A 59-year-old man who had undergone orthotopic heart transplantation developed calcineurin inhibitor nephrotoxicity, which led to a deceased donor kidney transplantation. Five years later, he presented with an increase in serum creatinine level from 1.1 mg/dL (corresponding to an estimated glomerular filtration rate [eGFR] of 71 mL/ min/1.73 m2 calculated by the CKD-EPI [Chronic Kidney Disease Epidemiology Collaboration] equation) to 3.2 mg/dL (eGFR, 19 mL/min/1.73 m2). He had no urinary symptoms, but reported discomfort in the abdomen and back after working on his boat. On physical examination, his kidney transplant was not readily palpable, but a bruit was audible. Urinalysis showed proteinuria (3+) and hematuria (4+), as well as 3-5 granular casts, 2-3 white blood cells, and occasional tubular epithelial cells per high-power field. Kidney biopsy and ultrasonography were performed. Spontaneously, urine output increased with a marked improvement in serum creatinine level to 1.2 mg/dL (eGFR, 64 mL/min/1.73 m2), and he was discharged. He was readmitted a month later with abdominal pain, vomiting, diarrhea, fevers, chills, and acute kidney injury (AKI). Results of computed tomography (CT) of the abdomen and pelvis were consistent with transplant pyelonephritis. He was treated with intravenous fluids and antibiotics, although his urine culture remained negative. He was initially oliguric and his serum creatinine level peaked at 9 mg/dL (eGFR, 6 mL/min/1.73 m2), but then improved upon resolution of his abdominal symptoms. Comparing the initial CT scan to a CT angiogram that was obtained 3 months later yielded the diagnosis.
1. What are the causes of late-onset decreased transplant function?
Causes of late-onset decreased transplant function (in which “late” is > 6 months after transplantation) can be grouped into prerenal, vascular, immunologic, infectious, and other intrinsic renal and urologic causes. Traditional causes of AKI, such as acute tubular necrosis, decreased kidney perfusion, and obstruction, remain important causes of late-onset decreased transplant function. Vascular causes include renal artery stenosis and thrombotic microangiopathy. Urologic causes include ureteric strictures, nephrolithiasis, and bladder outlet obstruction. Immunologic causes include late acute rejection and chronic transplant glomerulopathy. Common infectious causes of late-onset decreased transplant function include polyoma (BK) virus nephropathy and urinary tract infections. Intrinsic renal causes include calcineurin inhibitor nephrotoxicity and recurrent or de novo glomerular disease.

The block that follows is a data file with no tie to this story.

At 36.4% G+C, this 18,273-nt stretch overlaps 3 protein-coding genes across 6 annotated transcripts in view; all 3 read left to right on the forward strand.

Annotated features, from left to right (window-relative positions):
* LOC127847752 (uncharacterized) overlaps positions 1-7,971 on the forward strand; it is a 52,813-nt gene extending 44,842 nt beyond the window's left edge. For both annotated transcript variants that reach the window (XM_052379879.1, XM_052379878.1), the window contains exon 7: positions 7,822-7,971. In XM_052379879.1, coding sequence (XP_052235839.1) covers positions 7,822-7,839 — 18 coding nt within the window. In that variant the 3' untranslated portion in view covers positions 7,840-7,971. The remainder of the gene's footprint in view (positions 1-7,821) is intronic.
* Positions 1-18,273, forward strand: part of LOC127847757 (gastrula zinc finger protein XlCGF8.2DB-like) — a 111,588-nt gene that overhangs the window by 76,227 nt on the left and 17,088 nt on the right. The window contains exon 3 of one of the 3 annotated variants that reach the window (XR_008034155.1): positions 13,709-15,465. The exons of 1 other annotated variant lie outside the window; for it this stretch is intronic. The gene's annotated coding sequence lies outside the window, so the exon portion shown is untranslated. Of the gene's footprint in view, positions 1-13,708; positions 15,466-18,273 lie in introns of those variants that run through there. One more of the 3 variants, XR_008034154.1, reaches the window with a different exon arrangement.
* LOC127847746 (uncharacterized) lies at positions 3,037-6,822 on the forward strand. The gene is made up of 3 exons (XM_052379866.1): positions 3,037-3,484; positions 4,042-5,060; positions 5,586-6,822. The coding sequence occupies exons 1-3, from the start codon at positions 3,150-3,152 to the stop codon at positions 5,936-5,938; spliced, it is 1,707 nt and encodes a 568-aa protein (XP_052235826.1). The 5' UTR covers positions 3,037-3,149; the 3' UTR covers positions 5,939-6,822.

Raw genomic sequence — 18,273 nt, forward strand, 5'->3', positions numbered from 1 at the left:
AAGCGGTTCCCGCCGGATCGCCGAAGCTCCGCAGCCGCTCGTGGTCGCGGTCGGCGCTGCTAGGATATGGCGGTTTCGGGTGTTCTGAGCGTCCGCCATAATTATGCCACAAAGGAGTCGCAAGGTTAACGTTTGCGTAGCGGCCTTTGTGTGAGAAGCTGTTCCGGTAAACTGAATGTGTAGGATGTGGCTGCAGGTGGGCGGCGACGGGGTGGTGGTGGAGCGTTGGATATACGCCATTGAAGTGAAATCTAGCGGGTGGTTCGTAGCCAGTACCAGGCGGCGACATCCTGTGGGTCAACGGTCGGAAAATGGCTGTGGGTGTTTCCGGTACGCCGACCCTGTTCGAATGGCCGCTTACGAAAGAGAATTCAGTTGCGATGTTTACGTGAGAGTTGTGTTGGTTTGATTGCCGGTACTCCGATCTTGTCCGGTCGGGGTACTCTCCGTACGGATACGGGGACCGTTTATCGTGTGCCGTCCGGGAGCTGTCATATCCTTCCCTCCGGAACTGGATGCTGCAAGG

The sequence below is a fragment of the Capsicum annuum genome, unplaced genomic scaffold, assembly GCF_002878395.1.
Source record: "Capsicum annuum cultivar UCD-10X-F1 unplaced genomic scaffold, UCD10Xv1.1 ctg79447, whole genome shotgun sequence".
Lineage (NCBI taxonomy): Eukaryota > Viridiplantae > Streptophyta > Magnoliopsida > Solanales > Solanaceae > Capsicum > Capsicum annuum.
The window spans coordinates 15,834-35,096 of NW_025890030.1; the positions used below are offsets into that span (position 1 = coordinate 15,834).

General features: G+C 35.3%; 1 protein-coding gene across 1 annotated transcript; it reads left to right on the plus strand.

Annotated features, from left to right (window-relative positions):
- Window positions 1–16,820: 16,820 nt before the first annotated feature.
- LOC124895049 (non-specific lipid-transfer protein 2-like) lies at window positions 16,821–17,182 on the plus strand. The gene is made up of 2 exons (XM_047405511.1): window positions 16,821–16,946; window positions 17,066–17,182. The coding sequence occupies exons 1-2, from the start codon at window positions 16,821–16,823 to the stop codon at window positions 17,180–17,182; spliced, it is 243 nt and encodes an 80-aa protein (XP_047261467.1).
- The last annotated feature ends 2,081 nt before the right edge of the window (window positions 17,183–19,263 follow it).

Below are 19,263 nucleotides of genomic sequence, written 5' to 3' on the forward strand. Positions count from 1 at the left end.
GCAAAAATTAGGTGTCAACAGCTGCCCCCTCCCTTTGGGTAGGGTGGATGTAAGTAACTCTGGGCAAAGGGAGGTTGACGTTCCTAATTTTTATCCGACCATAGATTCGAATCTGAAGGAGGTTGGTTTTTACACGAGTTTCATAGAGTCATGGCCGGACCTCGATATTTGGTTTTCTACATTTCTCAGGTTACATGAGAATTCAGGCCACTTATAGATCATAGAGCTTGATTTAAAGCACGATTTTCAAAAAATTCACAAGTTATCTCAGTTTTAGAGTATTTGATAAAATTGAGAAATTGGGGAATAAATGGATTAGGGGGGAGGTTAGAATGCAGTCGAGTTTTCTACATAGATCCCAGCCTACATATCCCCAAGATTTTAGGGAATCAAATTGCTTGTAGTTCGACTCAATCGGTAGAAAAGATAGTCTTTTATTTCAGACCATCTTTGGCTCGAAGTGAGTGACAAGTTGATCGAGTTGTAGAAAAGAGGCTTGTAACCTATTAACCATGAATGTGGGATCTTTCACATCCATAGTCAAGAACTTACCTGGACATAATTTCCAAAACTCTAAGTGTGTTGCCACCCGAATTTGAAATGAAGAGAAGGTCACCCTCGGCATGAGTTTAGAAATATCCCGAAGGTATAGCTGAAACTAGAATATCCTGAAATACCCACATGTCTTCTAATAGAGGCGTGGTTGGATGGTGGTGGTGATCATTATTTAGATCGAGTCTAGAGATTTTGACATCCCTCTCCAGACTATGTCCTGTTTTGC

2. What were the biopsy and radiographic findings?
The biopsy specimen showed ischemic wrinkling of glomerular basement membranes, mild chronic interstitial fibrosis, and mild tubular atrophy. There was no evidence of tubulitis or tubular injury that would suggest interstitial nephritis, cellular rejection, or tubular necrosis. The spectral color Doppler ultrasound showed parvus tardus waveforms in the superior and inferior intrarenal arteries. Ultrasound findings were concerning for renal artery stenosis, but this diagnosis did not readily explain the spontaneous improvement in symptoms and kidney function.
3. What is the diagnosis?
The patient has experienced torsion of the transplant kidney around its vascular pedicle. The CT angiogram shows the transplant kidney in the left pelvis, but in a different orientation than was observed in the CT performed during the second admission with AKI. The ultrasound findings of parvus tardus waveforms can be explained by kinking of the renal artery after the kidney had moved further into the pelvic cavity and away from the left external iliac vessels. It rotated 90� on its long axis to be oriented cephalad to caudad. This is an under-recognized vascular cause of late-onset decreased transplant function that to our knowledge has been described in only intraperitoneally placed transplanted kidneys. Review of the patient’s surgical procedure showed that the kidney had been anastomosed to the left external iliac artery and then placed in an intraperitoneal position due to poor positioning when placed extraperitoneally.
4. What is the treatment of this condition?
Complete torsion warrants emergent surgical exploration and detorsion to salvage the kidney from total infarction. Episodic partial torsion with spontaneous detorsion (as in our case) should be managed by fixing the transplant to the anterior abdominal wall (nephropexy), which eliminates the risk of recurrence of torsion of the kidney transplant.
Recurrent torsion of a transplanted kidney resulting in AKI.